Guest Editorial: BUSD Must Act to Save Warm Pool By DONA SPRING

Friday June 10, 2005

EDITOR’S NOTE: Councilmember Dona Spring has contributed the guest editorial below, which she also sent as a letter to the Berkeley School Board. Keeping a warm water pool available for Berkeley citizens was a major project of the late Fred Lupke, a valued participant in reviving the Berkeley Daily Planet two years ago, so we are happy to have the opportunity to concur with the concerns expressed by Councilmember Spring. We would also like to remind Berkeley citizens that all of us, students and non-students, are just an accident away from disability. When I experienced a painful and lingering knee injury a few years ago, swimming at the Warm Water Pool was the way I finally recovered, after conventional medical therapy hadn’t worked very well. We need to preserve and maintain this valuable city resource for everyone, not allow it to vanish because of the school district’s careless maintenance. 

–Becky O’Malley 


The Berkeley School Board took up the proposed plan for the Berkeley High School South Campus athletic complex at its May 11 meeting. The preferred plan proposes moving the warm water pool from its current location next to the Old Gymnasium building across the street to the former tennis courts. School Board Director John Selawsky announced he wanted the community to know where he was coming from on the proposed warm water pool. He said that from his perspective, the school district could not contribute any funding to make up the budget gap. Board member Terry Doran also stated the school district did not have the funds to help with the warm pool. Their comments referenced the city consultant's report that indicated the cost of the pool would increase from $3.2 million for a reconstruction at the current site to between $6 million and $7 million to build a new pool across the street.  

Previously, the City Manager had sent a letter to the school district stating: in 2000 "the City Council became aware of the deteriorated condition of the Pool Building on the Berkeley High School (BHS) South Campus. Council initiated a bond measure to rehabilitate the building at a time when it was still financially feasible. The City earnestly underwent steps to pursue this rehabilitation with the School District. It was determined that a joint venture using a joint architect would be beneficial. However, before design work could proceed, the School District unilaterally decided to shelve the whole plan while a Master Plan for the entire site was studied.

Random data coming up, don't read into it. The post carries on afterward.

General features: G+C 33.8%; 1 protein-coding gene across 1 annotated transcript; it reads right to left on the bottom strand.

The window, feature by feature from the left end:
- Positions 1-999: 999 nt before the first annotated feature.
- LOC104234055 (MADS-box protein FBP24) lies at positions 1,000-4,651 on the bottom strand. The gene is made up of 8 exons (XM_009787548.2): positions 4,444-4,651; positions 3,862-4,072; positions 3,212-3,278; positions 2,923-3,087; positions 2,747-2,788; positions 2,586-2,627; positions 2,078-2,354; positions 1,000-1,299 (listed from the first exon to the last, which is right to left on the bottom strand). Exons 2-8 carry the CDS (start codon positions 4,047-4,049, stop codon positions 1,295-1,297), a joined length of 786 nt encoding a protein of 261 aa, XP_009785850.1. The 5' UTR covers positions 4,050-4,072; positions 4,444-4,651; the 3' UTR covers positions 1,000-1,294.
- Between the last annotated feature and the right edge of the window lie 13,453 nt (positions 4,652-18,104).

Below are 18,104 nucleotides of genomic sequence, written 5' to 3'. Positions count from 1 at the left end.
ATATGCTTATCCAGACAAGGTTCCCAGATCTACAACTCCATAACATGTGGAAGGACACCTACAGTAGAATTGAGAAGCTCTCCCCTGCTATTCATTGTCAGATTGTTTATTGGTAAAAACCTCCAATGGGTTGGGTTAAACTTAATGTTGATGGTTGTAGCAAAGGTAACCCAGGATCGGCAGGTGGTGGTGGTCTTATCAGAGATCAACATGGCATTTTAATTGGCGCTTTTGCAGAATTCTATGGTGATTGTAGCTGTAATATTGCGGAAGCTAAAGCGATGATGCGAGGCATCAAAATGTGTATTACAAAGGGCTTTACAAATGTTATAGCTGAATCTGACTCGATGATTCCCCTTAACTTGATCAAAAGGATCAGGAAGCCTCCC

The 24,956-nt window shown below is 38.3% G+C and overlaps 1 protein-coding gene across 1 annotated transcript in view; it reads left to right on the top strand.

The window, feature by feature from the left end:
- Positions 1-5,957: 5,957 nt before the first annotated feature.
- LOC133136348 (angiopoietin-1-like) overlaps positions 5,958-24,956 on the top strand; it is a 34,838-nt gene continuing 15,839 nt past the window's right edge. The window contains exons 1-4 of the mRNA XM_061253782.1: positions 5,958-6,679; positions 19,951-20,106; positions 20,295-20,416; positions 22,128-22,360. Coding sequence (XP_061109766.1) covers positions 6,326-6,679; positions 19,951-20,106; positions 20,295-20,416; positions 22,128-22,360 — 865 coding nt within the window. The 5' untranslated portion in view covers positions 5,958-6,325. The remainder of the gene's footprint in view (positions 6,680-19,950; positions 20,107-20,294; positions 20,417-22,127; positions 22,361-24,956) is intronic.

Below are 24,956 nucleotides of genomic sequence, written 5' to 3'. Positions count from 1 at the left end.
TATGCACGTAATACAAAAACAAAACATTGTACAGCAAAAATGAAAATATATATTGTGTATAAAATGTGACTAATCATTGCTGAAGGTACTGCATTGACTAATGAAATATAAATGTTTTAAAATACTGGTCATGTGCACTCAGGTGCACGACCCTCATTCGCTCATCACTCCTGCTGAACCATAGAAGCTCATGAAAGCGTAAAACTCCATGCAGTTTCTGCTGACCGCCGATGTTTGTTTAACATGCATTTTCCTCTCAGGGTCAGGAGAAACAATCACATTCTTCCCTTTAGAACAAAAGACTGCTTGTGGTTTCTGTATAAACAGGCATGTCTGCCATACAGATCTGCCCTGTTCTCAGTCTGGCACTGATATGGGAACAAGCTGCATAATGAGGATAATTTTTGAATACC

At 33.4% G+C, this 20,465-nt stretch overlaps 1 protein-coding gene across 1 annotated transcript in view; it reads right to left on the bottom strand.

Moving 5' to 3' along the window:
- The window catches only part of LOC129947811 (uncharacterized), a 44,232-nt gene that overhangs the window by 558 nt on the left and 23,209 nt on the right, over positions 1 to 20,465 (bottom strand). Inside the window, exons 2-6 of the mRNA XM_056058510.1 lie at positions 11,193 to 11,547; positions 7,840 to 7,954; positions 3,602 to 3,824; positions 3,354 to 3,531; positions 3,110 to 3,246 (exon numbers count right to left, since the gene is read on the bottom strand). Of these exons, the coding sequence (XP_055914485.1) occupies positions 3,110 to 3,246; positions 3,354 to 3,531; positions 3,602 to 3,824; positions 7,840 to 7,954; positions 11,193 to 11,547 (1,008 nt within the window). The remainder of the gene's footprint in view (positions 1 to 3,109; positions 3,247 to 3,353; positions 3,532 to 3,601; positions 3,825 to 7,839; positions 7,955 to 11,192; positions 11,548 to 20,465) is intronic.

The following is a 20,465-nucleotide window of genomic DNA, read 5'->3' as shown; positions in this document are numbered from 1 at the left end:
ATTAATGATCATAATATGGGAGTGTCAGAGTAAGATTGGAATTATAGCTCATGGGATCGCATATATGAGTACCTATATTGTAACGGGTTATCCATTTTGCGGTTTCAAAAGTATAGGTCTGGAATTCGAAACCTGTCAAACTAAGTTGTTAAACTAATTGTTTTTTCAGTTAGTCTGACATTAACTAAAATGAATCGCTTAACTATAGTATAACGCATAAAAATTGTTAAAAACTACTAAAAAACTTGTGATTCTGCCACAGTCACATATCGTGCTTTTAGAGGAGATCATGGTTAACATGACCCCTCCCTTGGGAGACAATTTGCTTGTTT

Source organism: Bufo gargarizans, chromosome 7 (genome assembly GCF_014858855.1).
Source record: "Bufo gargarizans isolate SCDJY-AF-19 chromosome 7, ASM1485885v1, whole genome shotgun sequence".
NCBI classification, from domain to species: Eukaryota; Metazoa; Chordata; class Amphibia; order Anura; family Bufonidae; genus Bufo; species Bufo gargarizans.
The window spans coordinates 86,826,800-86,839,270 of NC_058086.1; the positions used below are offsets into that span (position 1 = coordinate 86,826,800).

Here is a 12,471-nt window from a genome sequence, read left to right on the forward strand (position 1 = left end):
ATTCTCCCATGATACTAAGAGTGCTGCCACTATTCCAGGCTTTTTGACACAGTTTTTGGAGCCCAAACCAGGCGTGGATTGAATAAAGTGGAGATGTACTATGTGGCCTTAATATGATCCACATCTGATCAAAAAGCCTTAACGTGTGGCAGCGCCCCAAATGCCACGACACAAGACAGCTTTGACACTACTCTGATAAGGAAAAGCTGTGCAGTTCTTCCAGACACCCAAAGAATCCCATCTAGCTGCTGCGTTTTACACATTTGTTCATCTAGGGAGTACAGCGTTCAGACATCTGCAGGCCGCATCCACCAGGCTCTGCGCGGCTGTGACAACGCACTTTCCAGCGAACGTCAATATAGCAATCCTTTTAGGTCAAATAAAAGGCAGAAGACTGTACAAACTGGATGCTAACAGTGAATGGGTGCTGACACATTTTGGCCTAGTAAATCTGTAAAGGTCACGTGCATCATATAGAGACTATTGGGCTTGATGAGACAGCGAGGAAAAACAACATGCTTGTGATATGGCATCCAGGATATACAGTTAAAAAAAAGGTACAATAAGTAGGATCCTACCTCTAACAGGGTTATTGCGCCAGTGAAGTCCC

“During the years waiting for the planning process, the pool building has continued to seriously deteriorate. Confronted with the School decision to move the pool to another site, the City underwent a study to determine the options and costs—to rebuild the pool in place or rebuild it across the street." 

The letter went on to say that subject to council approval, the city would be willing to contribute an additional $1 million to the $3.2 million bond to fund the budget gap. 

The Berkeley Unified School District is hereby formally noticed that under the Americans with Disabilities Act that they must provide a reasonable accommodations for physical education and athletic opportunities to students with disabilities. They need to ask themselves if the following accommodations will be found to be reasonable: 

1. To withhold maintenance funds for over a decade from the Warm Water Pool facility, which provides for disabled students, so that it deteriorates beyond repair; 

2. To spend tens of millions of dollars reconstructing pools and athletic facilities for able-bodied students, but not committing any of the bond fund money to provide reasonable physical education/recreation and athletic facilities to disabled students; 

3. To spend millions of dollars of bond money intended for reconstruction of the old gymnasium and pool buildings to demolish the primary BUSD accommodation provided to the great majority of disabled students and children, thereby depriving them of any accommodation for physical education/recreation and athletic opportunities. 

What is very clear under the Americans with Disabilities Act is that the School District is obligated to provide reasonable accommodations to its disabled students, and it would not be reasonable to spend public funds to destroy the facility that provides this current accommodation and not replace it. The School District is fortunate that the City of Berkeley (thanks to the voters) has come up with over half the funds to replace the facility, otherwise the School District would be on the hook for the full amount. 

In the mid-eighties, parents of disabled children had to find an attorney from a legal advocacy group for people with disabilities to sue BUSD for refusing to make the old library accessible. The case was settled in favor of the disabled students, and this was before passage of the Americans with Disabilities Act. In the late nineties, the City of Berkeley lost an expensive ADA lawsuit for not making its old jail accessible when it put in over $100,000 worth of remodeling. The city unsuccessfully argued that it intended to do a new project soon and this was just an interim remodel. Hopefully, disabled rights organizations will not now have to divert resources into getting the BUSD to do the right thing. Disability rights advocacy is stretched to the limit right now fighting the draconian moves of the Bush and Schwarzenegger administrations. 

The city and the disability community need some firm financial commitments from the School District by the end of June before the value of the bond money is further diminished through inflation and increased construction costs. 

–Councilmember Dona Spring